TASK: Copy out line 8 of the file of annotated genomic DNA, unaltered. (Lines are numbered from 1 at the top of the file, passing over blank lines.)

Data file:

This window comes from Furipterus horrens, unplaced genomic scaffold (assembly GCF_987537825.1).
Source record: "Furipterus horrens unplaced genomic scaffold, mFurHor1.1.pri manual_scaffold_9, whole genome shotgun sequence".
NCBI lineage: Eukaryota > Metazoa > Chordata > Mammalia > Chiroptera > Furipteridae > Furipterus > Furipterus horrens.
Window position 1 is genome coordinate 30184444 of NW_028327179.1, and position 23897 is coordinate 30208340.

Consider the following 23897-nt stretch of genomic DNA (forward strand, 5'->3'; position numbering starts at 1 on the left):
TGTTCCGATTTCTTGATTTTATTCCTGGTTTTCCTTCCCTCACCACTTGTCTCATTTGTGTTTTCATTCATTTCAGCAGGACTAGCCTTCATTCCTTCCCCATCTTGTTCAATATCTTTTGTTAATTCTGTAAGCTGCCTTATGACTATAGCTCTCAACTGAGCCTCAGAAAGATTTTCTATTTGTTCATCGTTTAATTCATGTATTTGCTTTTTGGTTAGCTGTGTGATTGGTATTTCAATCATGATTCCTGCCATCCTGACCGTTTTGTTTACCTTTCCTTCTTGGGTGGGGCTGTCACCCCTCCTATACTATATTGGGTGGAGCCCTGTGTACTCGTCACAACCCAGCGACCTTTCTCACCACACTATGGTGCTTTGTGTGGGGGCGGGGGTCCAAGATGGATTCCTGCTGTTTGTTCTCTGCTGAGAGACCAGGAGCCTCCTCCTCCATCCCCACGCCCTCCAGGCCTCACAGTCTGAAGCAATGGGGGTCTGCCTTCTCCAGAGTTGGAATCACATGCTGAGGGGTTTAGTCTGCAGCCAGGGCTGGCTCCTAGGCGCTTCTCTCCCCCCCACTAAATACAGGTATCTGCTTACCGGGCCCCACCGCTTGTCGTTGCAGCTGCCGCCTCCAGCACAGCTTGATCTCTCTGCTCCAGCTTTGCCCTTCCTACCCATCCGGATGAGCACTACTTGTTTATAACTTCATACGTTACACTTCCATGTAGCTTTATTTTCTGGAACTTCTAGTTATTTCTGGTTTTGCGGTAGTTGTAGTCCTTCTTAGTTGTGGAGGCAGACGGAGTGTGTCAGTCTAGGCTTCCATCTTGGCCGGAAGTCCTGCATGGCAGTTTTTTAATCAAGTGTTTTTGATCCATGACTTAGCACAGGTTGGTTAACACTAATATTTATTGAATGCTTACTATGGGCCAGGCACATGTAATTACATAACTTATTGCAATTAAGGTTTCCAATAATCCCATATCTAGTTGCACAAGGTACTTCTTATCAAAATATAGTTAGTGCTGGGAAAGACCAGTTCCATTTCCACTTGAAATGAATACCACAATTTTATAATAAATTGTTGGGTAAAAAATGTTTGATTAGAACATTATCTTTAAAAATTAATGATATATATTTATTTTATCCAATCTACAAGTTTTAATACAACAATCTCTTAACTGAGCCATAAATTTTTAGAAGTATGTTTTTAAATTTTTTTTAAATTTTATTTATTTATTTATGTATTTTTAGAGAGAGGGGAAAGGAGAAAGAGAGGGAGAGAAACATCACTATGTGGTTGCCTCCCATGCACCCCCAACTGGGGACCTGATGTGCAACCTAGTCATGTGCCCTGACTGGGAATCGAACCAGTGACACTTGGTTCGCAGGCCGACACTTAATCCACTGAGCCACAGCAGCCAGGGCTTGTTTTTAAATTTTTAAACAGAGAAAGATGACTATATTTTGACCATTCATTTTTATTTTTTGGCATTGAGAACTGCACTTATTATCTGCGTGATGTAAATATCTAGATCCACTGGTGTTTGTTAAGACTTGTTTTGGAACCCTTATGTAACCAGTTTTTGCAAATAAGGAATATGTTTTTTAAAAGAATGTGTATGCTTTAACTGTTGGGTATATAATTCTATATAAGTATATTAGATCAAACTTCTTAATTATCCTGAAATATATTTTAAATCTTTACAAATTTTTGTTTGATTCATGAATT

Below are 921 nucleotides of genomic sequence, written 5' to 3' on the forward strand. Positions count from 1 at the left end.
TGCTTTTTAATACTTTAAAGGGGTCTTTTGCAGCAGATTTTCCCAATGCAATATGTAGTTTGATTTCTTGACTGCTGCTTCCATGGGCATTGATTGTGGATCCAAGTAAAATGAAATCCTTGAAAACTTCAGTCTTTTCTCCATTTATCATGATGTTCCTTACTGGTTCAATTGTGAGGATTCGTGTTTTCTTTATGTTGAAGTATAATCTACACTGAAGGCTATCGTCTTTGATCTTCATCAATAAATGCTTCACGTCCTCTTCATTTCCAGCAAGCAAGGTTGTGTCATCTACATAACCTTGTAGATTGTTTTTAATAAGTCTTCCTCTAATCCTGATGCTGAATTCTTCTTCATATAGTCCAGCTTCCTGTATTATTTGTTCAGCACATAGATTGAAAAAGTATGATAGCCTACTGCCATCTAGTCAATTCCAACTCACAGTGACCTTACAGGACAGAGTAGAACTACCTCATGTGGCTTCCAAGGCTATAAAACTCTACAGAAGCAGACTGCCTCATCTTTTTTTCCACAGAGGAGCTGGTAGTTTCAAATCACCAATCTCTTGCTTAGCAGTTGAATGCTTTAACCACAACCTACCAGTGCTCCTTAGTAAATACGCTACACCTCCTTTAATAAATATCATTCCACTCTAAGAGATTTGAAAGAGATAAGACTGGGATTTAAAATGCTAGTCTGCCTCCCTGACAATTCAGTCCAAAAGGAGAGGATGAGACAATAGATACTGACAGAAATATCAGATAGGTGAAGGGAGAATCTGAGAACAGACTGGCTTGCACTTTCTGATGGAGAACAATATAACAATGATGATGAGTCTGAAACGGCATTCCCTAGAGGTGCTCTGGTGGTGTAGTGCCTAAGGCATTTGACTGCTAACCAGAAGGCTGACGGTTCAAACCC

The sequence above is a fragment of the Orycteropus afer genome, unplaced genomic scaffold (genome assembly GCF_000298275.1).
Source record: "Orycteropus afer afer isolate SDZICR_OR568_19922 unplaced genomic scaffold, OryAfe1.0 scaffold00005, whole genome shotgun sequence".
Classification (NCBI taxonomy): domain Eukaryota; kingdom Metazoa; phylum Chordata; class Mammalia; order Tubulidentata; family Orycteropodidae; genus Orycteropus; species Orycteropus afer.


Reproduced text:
TGCTTTTTAATACTTTAAAGGGGTCTTTTGCAGCAGATTTTCCCAATGCAATATGTAGTTTGATTTCTTGACTGCTGCTTCCATGGGCATTGATTGTGGATCCAAGTAAAATGAAATCCTTGAAAACTTCAGTCTTTTCTCCATTTATCATGATGTTCCTTACTGGTTCAATTGTGAGGATTCGTGTTTTCTTTATGTTGAAGTATAATCTACACTGAAGGCTATCGTCTTTGATCTTCATCAATAAATGCTTCACGTCCTCTTCATTTCCAGCAAGCAAGGTTGTGTCATCTACATAACCTTGTAGATTGTTTTTAATAAGTCTTCCTCTAATCCTGATGCTGAATTCTTCTTCATATAGTCCAGCTTCCTGTATTATTTGTTCAGCACATAGATTGAAAAAGTATGATAGCCTACTGCCATCTAGTCAATTCCAACTCACAGTGACCTTACAGGACAGAGTAGAACTACCTCATGTGGCTTCCAAGGCTATAAAACTCTACAGAAGCAGACTGCCTCATCTTTTTTTCCACAGAGGAGCTGGTAGTTTCAAATCACCAATCTCTTGCTTAGCAGTTGAATGCTTTAACCACAACCTACCAGTGCTCCTTAGTAAATACGCTACACCTCCTTTAATAAATATCATTCCACTCTAAGAGATTTGAAAGAGATAAGACTGGGATTTAAAATGCTAGTCTGCCTCCCTGACAATTCAGTCCAAAAGGAGAGGATGAGACAATAGATACTGACAGAAATATCAGATAGGTGAAGGGAGAATCTGAGAACAGACTGGCTTGCACTTTCTGATGGAGAACAATATAACAATGATGATGAGTCTGAAACGGCATTCCCTAGAGGTGCTCTGGTGGTGTAGTGCCTAAGGCATTTGACTGCTAACCAGAAGGCTGACGGTTCAAACCC